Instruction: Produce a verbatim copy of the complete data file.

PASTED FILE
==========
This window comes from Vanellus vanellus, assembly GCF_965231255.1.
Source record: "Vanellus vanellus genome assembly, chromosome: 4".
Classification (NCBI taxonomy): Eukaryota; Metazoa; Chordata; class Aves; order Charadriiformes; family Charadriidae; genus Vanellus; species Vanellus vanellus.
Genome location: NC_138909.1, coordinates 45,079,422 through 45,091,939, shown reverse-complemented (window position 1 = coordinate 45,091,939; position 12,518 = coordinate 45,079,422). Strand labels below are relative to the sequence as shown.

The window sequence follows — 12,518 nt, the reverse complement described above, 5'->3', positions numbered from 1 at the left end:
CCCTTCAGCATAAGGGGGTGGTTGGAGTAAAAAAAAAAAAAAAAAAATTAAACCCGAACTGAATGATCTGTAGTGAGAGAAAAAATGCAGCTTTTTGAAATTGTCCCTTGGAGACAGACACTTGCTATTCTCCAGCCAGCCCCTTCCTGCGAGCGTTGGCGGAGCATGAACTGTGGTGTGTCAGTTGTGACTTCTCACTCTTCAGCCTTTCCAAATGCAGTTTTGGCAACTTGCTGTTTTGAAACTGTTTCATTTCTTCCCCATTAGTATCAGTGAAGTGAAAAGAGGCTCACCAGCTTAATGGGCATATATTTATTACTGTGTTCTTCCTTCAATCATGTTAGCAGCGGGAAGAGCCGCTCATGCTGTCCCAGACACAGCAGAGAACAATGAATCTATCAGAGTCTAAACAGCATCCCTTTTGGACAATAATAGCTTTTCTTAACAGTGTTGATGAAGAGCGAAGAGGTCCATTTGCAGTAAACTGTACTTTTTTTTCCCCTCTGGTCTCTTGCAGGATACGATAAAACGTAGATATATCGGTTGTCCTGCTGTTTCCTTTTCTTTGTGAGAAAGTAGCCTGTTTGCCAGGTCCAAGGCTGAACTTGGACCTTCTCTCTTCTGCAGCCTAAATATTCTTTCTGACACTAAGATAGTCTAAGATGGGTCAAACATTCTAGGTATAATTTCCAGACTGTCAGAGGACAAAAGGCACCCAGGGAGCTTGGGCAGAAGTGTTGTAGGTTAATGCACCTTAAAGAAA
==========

This window comes from Vanellus vanellus, assembly GCF_965231255.1.
Source record: "Vanellus vanellus genome assembly, chromosome: 4".
Classification (NCBI taxonomy): Eukaryota; Metazoa; Chordata; class Aves; order Charadriiformes; family Charadriidae; genus Vanellus; species Vanellus vanellus.
Genome location: NC_138909.1, coordinates 45,079,422 through 45,091,939, shown reverse-complemented (window position 1 = coordinate 45,091,939; position 12,518 = coordinate 45,079,422). Strand labels below are relative to the sequence as shown.

The window sequence follows — 12,518 nt, the reverse complement described above, 5'->3', positions numbered from 1 at the left end:
CCCTTCAGCATAAGGGGGTGGTTGGAGTAAAAAAAAAAAAAAAAAAATTAAACCCGAACTGAATGATCTGTAGTGAGAGAAAAAATGCAGCTTTTTGAAATTGTCCCTTGGAGACAGACACTTGCTATTCTCCAGCCAGCCCCTTCCTGCGAGCGTTGGCGGAGCATGAACTGTGGTGTGTCAGTTGTGACTTCTCACTCTTCAGCCTTTCCAAATGCAGTTTTGGCAACTTGCTGTTTTGAAACTGTTTCATTTCTTCCCCATTAGTATCAGTGAAGTGAAAAGAGGCTCACCAGCTTAATGGGCATATATTTATTACTGTGTTCTTCCTTCAATCATGTTAGCAGCGGGAAGAGCCGCTCATGCTGTCCCAGACACAGCAGAGAACAATGAATCTATCAGAGTCTAAACAGCATCCCTTTTGGACAATAATAGCTTTTCTTAACAGTGTTGATGAAGAGCGAAGAGGTCCATTTGCAGTAAACTGTACTTTTTTTTCCCCTCTGGTCTCTTGCAGGATACGATAAAACGTAGATATATCGGTTGTCCTGCTGTTTCCTTTTCTTTGTGAGAAAGTAGCCTGTTTGCCAGGTCCAAGGCTGAACTTGGACCTTCTCTCTTCTGCAGCCTAAATATTCTTTCTGACACTAAGATAGTCTAAGATGGGTCAAACATTCTAGGTATAATTTCCAGACTGTCAGAGGACAAAAGGCACCCAGGGAGCTTGGGCAGAAGTGTTGTAGGTTAATGCACCTTAAAGAAA